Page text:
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The Candle Star (Divided Decade Collection #1)

4.07  ·  Rating Details ·  236 Ratings  ·  56 Reviews
After a tantrum, Emily Preston is shipped from her plantation home to her inn-keeping uncle in Detroit. There she meets Malachi, son of freed slaves, who challenges many ideas she grew up believing. But when Emily stumbles upon two runaways hidden in her uncle's barn, she finds that old ways die hard. And Mr. Burrows, the charming Southern slave catcher, is only yards away ...more
Paperback, 168 pages
Published April 2011 by Candle Star Press
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Sep 10, 2014 Hannah rated it really liked it
I was very impressed by the beginning of this book. What a relief to see bratty heroines described honestly by the author as brats---instead of being promoted as cute little beauties who deserve a good romance. ;) The author has a lot of ability. Her description of sets is light and casual---a rare thing in historical work--and her dialogue quite natural and individualized to each character.
The plot concerns a spoiled fourteen year old whose rich plantation owner parents send her to Detroit to
Amie Gaudet
Divided Decade Series - Book One

Author: Michele Isenhoff

Type of Book: Audiobook - Unabridged

Narrator: Fred Wolinsky

Length: 4 hours, 32 minutes

Genre: Historical Fiction

Release Date: April 30, 2015

Publisher: Michele Isenhoff

Rating: 4 out of 5 stars

* I received a free copy of this audiobook from the narrator in exchange for an honest review.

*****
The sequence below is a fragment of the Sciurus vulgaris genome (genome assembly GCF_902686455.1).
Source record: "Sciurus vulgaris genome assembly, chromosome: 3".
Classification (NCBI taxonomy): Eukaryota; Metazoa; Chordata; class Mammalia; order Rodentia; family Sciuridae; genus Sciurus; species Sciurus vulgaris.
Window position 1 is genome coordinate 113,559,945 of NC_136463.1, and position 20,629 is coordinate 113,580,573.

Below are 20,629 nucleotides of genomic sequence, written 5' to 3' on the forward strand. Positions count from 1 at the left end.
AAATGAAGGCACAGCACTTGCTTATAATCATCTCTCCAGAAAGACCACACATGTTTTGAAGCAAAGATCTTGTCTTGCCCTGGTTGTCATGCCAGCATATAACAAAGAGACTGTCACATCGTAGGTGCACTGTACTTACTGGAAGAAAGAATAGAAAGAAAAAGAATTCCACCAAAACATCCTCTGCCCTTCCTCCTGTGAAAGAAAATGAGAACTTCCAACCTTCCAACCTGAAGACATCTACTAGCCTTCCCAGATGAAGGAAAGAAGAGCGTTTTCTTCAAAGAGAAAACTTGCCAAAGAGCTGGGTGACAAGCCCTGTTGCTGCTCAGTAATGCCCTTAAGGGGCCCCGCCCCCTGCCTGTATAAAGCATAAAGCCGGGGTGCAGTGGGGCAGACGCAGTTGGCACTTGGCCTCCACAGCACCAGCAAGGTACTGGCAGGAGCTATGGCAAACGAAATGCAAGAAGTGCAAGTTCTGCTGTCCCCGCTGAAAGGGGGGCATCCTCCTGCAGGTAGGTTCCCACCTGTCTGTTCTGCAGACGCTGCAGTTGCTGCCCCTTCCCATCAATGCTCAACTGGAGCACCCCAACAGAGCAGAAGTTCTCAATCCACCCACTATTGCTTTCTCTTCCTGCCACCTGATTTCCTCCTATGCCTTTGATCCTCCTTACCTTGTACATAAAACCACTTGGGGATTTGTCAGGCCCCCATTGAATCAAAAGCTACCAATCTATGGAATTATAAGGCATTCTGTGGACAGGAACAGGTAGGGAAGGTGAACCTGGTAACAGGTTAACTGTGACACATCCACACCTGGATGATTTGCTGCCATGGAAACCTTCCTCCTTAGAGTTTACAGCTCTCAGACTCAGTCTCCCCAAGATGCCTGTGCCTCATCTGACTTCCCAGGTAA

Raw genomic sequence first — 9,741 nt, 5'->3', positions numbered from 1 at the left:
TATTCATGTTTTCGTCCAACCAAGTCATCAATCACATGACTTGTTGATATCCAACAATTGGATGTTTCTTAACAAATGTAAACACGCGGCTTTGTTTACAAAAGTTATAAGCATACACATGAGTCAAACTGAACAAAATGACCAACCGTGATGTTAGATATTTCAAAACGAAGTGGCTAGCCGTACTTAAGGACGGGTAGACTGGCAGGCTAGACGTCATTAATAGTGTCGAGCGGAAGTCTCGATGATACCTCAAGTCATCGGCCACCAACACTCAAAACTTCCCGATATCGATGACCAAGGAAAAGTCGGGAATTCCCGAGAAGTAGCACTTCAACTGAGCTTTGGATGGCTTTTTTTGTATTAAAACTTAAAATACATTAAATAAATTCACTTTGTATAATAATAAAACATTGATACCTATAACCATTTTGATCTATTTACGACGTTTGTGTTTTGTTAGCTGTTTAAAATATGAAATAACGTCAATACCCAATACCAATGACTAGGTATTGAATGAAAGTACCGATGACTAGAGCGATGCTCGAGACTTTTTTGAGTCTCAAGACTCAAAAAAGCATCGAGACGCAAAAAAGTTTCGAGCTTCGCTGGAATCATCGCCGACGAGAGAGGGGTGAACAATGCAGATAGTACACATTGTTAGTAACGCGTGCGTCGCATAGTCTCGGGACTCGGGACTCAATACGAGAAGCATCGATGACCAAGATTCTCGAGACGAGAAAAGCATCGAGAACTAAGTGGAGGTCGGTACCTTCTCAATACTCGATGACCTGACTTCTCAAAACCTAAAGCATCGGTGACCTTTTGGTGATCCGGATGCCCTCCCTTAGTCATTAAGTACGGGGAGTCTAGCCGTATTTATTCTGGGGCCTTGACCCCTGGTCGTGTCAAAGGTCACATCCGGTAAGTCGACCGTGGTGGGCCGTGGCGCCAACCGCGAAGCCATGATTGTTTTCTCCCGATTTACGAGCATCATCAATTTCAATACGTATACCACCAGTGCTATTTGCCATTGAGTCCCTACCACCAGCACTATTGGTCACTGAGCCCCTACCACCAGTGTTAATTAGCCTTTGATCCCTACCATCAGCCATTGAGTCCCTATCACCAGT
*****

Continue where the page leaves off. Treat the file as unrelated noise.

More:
Fourteen year old Emily Preston has grown up on a plantation in the South. Her family is wealthy and they own over 200 slaves.

She is a wild
R.A. White
Jan 14, 2015 R.A. White rated it it was amazing
I picked up this Young Adult novel (set back before slavery was abolished in the USA) for free when I was checking out some of the author's other books, even though I don't read historical fiction, and I'm so glad I did! I was wonderfully surprised to read such a professionally written and edited story from an indie author. It can be done, people!
The story progresses at a leisurely pace, about right for a southern belle, but the writing and characters kept me intrigued and I never once tired of
Jonne Adams
Feb 06, 2013 Jonne Adams rated it really liked it
An enlightening historical novel about a young southern girl who spends the summer with her uncle in the north and, shall we say, has the veil removed from her cherished and spoiled Southern way of life and the institutioin of slavery. She faces a delimma when she finds that her uncle is involved with "The Underground Railroad". This book is appropriate for younger people as well....perhaps upper grade school levels and beyond.
Jan 16, 2013 Stacie rated it really liked it
Shelves: series, audio-book
I got this book for free at and loved it so much I finished it in one day. I wish the other two books of this series were also on I will have to see if the library has them. Very enjoyable light read.
SUMMARY: Emily Preston has plans for her life; plans in direct oppostion to her parents' wishes. After a moment of high spirits - a tantrum her mother called it - she is shipped off to stay with her Uncle Isaac. But his Detroit hotel is nothing like the beautiful plantation she has always known.

In Detroit, Emily meets Malachi, a son of freed slaves who has grand schemes of his own. Their abrasive relationship gradually challenges many of the ideas Emily has grown up believing. But when she stumb